A court in Toulon has rejected David Ginola's claim for damages against former France coach Gerard Houllier over remarks concerning Ginola's role in France's failure to reach the 1994 World Cup.

"/> A court in Toulon has rejected David Ginola's claim for damages against former France coach Gerard Houllier over remarks concerning Ginola's role in France's failure to reach the 1994 World Cup.

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Ginola loses “bastard” defamation case

A court in Toulon has rejected David Ginola's claim for damages against former France coach Gerard Houllier over remarks concerning Ginola's role in France's failure to reach the 1994 World Cup.

Ginola loses

A court in Toulon on Wednesday rejected David Ginola’s claim for damages against former France coach Gerard Houllier over remarks concerning Ginola’s role in France’s failure to reach the 1994 World Cup.

Houllier had referred to Ginola as a “bastard” in a book and the former Paris Saint-Germain and Newcastle United winger was seeking 5,000 euros ($6,600) in damages for slander and defamation.

Ginola had pledged to give the money to a sporting association.

However, the court in Toulon found that the word used by Houllier could not be assessed in isolation from its context and also that it could not qualify for both slander and defamation at the same time.

“The court accepted that there were irregularities in the citation,” said judge Didier Guissard.

As a result of their procedural concerns, the court said they had not examined the substance of the case.

During a four-hour hearing, the judge attempted to broker a reconciliation between the two men but without success.

“They took me to the gallows,” said an emotional Ginola.

“My life boils down to 10 seconds of play and 18 years later, I’m treated as a pariah. Gerard Houllier says that I’m an idiot, a bastard, and that I committed a crime against the France team.”

Ginola’s lawyer, Jean-Claude Guidicelli, told AFP that his client was “surprised” by the decision but “will not initiate further proceedings”.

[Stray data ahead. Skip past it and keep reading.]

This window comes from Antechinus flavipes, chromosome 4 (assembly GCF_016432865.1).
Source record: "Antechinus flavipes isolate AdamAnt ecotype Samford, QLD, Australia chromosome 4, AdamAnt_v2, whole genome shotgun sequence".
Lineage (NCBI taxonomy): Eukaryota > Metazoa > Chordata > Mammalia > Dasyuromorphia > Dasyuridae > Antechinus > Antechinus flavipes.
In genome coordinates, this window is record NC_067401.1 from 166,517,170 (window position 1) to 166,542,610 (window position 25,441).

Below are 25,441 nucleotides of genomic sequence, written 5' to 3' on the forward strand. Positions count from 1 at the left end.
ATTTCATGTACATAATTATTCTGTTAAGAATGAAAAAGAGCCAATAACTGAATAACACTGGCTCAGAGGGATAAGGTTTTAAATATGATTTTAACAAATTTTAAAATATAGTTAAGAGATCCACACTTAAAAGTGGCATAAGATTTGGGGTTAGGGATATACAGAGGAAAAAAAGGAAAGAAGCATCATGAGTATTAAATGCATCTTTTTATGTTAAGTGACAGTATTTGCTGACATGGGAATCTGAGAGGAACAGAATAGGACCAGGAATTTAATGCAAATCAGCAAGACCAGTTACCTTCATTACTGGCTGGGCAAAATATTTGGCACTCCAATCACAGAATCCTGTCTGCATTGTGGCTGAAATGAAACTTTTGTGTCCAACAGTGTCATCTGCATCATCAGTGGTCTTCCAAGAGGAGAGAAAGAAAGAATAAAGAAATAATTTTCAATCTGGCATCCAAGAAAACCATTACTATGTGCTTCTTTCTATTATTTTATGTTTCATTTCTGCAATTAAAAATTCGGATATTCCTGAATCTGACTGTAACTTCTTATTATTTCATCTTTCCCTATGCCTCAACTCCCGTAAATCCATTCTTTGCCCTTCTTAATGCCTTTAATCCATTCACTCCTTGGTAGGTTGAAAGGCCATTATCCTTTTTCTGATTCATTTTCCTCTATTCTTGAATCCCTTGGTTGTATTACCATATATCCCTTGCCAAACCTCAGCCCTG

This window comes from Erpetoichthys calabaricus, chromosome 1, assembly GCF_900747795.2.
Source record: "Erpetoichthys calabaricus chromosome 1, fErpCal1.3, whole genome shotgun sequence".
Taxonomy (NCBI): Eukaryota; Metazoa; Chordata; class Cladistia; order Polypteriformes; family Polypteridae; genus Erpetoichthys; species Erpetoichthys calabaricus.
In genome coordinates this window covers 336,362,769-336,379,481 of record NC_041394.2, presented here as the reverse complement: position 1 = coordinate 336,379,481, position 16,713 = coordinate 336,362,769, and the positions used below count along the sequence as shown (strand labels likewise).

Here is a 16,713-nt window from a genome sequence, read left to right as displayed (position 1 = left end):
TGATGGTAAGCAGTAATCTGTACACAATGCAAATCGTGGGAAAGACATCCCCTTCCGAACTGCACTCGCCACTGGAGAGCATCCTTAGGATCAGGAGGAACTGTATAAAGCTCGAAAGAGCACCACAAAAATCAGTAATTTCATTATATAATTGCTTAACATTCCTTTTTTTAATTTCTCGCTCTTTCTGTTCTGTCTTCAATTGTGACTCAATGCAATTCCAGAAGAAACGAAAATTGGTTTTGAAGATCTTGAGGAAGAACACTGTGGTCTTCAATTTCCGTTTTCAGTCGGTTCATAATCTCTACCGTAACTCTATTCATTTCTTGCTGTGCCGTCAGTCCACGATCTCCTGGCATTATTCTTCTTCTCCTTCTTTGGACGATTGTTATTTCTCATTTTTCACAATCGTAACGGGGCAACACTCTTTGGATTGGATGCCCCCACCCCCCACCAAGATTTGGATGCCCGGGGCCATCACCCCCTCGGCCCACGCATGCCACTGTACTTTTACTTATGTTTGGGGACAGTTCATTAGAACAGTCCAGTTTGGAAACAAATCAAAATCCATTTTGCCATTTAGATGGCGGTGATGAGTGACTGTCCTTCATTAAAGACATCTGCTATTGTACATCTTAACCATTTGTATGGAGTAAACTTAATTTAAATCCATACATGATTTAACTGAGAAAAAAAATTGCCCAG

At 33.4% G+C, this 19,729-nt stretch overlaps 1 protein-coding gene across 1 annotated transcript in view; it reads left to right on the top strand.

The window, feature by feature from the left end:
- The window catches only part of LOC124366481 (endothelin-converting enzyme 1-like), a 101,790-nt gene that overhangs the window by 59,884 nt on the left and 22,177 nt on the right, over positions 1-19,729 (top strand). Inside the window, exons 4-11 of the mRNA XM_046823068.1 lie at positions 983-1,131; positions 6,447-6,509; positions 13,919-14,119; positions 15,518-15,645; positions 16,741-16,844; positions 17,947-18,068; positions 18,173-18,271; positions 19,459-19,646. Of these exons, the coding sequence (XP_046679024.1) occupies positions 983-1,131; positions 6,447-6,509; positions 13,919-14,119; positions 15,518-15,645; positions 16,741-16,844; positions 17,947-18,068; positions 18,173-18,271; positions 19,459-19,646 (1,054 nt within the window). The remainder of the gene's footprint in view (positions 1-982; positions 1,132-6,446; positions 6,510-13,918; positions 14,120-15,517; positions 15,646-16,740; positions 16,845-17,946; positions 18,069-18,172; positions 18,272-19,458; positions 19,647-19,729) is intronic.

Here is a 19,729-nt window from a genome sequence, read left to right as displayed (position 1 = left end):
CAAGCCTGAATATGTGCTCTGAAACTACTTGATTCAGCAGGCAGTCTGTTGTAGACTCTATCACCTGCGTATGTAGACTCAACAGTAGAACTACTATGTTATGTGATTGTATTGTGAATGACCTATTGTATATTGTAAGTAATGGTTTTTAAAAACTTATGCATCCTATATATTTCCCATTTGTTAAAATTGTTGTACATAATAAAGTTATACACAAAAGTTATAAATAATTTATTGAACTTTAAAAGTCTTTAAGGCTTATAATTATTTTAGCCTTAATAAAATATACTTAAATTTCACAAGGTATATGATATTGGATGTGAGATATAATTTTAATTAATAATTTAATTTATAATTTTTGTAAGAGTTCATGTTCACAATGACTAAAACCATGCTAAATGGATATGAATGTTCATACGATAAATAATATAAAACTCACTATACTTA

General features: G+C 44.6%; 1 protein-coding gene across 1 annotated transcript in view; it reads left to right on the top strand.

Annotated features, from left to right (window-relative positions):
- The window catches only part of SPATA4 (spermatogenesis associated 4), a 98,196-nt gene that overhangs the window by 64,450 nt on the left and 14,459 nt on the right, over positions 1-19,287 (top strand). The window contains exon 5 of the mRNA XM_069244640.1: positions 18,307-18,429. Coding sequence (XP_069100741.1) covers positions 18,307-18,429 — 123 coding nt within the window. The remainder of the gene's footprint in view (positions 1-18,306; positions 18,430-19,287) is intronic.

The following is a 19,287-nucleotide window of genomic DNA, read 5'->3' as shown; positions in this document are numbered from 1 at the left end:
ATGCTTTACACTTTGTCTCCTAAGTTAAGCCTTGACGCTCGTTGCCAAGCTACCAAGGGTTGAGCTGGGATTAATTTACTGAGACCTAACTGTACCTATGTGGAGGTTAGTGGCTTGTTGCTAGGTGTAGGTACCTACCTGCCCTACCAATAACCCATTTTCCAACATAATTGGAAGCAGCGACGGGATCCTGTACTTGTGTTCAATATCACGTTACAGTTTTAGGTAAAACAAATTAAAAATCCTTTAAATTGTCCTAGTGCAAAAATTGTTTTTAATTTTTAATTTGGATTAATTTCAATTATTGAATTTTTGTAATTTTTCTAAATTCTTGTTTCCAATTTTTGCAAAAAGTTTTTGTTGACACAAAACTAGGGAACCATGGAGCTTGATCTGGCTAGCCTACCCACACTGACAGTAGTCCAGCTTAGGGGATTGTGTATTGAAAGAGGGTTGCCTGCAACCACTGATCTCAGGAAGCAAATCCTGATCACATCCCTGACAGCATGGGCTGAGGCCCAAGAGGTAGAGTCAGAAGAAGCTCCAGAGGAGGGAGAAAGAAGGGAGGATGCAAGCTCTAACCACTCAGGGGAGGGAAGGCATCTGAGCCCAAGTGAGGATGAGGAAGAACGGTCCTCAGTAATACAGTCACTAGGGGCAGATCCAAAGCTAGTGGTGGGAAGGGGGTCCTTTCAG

“For him, this decision is a judgment of Solomon — a drawn match with the ball in the middle,” he added.

Houllier’s comments about Ginola’s role in France’s 1993 defeat by Bulgaria appeared in a book written by two journalists, Christophe Daniel and Riolo Paillet, entitled ‘Secrets des Coachs’ (Coaches’ Secrets).

Ginola was widely vilified for an over-hit cross that led to Emil Kostadinov scoring an 89th-minute goal in a 2-1 win in Paris that took Bulgaria to the 1994 World Cup at France’s expense.

Houllier had claimed that Ginola was the victim of nothing more than an unfortunate choice of words.

“I never doubted his integrity,” said the former Liverpool and Lyon coach.

“If I regret anything, it is using the word ‘crime’ in place of ‘serious mistake’. There is no acrimony.”

FOOTBALL

French prosecutors demand jail term for Russian accused of leaving England football fan with brain damage

French prosecutors on Friday called for a 15-year prison sentence for one of two Russians accused of beating a British supporter during Euro 2016, an attack that left him with brain injuries.

French prosecutors demand jail term for Russian accused of leaving England football fan with brain damage
Russian fans light flares at the match against England in 2016.. Photo: AFP

One prosecutor, Christophe Raffin, asked for the “legal maximum… between 14 and 15 years” for Pavel Kossov, who is accused of throwing the first punch at 55-year-old Andrew Bache.

Bache was injured in the violence that broke out before England played Russia in the southern French port city of Marseille on June 11th, 2016.

The second Russian on trial in Aix-en-Provence, Mikhail Ivkine, stands accused of throwing a chair at the victim, with prosecutors asking for a potential suspended sentence of up to five years.

He has claimed he was defending himself.

“No, it wasn't legitimate self-defence, it was illegitimate use of force against Andrew Bache,” Raffin said of the violence.

 

Police give emergency aid to Andrew Bache following clashes in the city of Marseille. Photo: AFP

The prosecutors said the Russians were part of a group of about 150 men, many with martial arts training, who wrought havoc in Marseille.

Bache, from Portsmouth in southern England, has no memory of the events and is too frail to attend the trial.

His son Harry, who nurses his father, is representing him in court.

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